7) Sensitisation is a term applied to the formation of which intermetallic compound at the grain boundaries in the HAZ of austenitic stainless steels?

a. ( answer ) Chromium carbide
b. Titanium carbide
c. Niobium carbide
d. Molybdenum carbide

Crack type:  Inter-granular corrosion

Location:  Weld HAZ. (longitudinal)

Steel types:  Stainless steels

Microstructure:  Sensitised grain boundaries*

Occurs when:

An area in the HAZ has been sensitised by the formation of chromium carbides.This area is in the form of a line running parallel to and on both sides of the weld. This depletion of chromium will leave the effected grains low in chromium oxide which is what produces the corrosion resisting effect of stainless steels. If left untreated corrosion and failure will be rapid*

8) When comparing the properties of plain carbon steels and austenitic stainless steels … which of the following statements is true?

a.  ( answer ) Carbon steels have better thermal conductivity
b. Stainless steels have low expansion and contraction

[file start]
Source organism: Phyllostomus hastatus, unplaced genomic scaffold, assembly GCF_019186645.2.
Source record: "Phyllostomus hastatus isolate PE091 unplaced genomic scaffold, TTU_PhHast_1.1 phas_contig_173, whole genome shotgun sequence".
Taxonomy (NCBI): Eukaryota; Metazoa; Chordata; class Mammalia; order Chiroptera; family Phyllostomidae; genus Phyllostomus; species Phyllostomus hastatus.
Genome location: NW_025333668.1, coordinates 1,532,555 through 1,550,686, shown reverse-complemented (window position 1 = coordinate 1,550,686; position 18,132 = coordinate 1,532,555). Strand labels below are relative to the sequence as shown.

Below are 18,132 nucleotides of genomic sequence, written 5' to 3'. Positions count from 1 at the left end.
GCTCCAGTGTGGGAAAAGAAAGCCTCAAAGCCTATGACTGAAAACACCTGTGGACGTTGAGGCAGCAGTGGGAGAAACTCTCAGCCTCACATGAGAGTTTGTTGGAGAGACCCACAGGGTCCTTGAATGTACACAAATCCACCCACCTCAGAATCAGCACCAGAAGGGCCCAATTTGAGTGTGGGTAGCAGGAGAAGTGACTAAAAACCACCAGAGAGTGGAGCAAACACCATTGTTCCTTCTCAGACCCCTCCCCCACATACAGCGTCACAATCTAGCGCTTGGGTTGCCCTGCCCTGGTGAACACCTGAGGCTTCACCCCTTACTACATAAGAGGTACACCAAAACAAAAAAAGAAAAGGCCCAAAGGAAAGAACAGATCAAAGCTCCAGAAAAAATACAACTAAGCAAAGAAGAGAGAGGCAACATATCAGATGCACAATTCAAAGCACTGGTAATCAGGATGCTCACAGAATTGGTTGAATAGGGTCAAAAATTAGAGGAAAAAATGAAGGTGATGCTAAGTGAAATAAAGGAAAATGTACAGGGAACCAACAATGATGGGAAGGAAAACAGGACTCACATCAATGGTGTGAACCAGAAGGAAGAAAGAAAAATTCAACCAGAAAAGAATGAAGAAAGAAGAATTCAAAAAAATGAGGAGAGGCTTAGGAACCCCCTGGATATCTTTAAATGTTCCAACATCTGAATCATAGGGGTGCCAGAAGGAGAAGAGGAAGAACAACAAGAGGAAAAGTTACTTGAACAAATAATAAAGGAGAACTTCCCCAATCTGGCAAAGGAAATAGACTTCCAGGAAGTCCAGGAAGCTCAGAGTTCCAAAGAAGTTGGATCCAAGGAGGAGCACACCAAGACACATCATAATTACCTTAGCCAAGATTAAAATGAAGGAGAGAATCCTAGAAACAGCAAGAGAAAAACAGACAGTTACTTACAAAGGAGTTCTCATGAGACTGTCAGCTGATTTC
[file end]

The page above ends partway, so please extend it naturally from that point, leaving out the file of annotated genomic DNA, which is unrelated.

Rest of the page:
c. Carbon steels have higher expansion rates in the Z direction
d. Stainless steels have lower chromium

Austenitic stainless steels have high ductility, low yield stress and relatively high ultimate tensile strength, when compare to a typical carbon steel.

Plain Carbon Steels:

  • Low Carbon Steel 0.01 – 0.3% Carbon
  • Medium Carbon Steel 0.3 – 0.6% Carbon
  • High Carbon Steel 0.6 – 1.4% Carbon

Plain carbon steels contain only Iron & Carbon as main alloying elements, but traces of Mn, Si, Al, S & P may also be present.

Austenitic Grades:

  • Non-magnetic
  • Low thermal conductivity (‘hold’ the heat during welding)
  • High coefficient of expansion – more distortion during welding

9) Weld decay occurs in which of the following steel types:

a. Carbon Manganese
b. Low alloy
c. Any stainless steels
d.  ( answer ) Austenitic stainless steels

Inter-Granular Corrosion Also known as Weld Decay

  • Location: Weld HAZ. (longitudinal
  • Steel Type: Austenitic stainless steels
  • Susceptible Microstructure: Sensitised HAZ grain boundaries

10) Which of the following materials is most susceptible to hydrogen cracking?

a. Low carbon steel
b. Austenitic stainless steel
c.  (answer) High strength low alloy steel
d. Aluminium

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Pls see next part:

Thanks!!!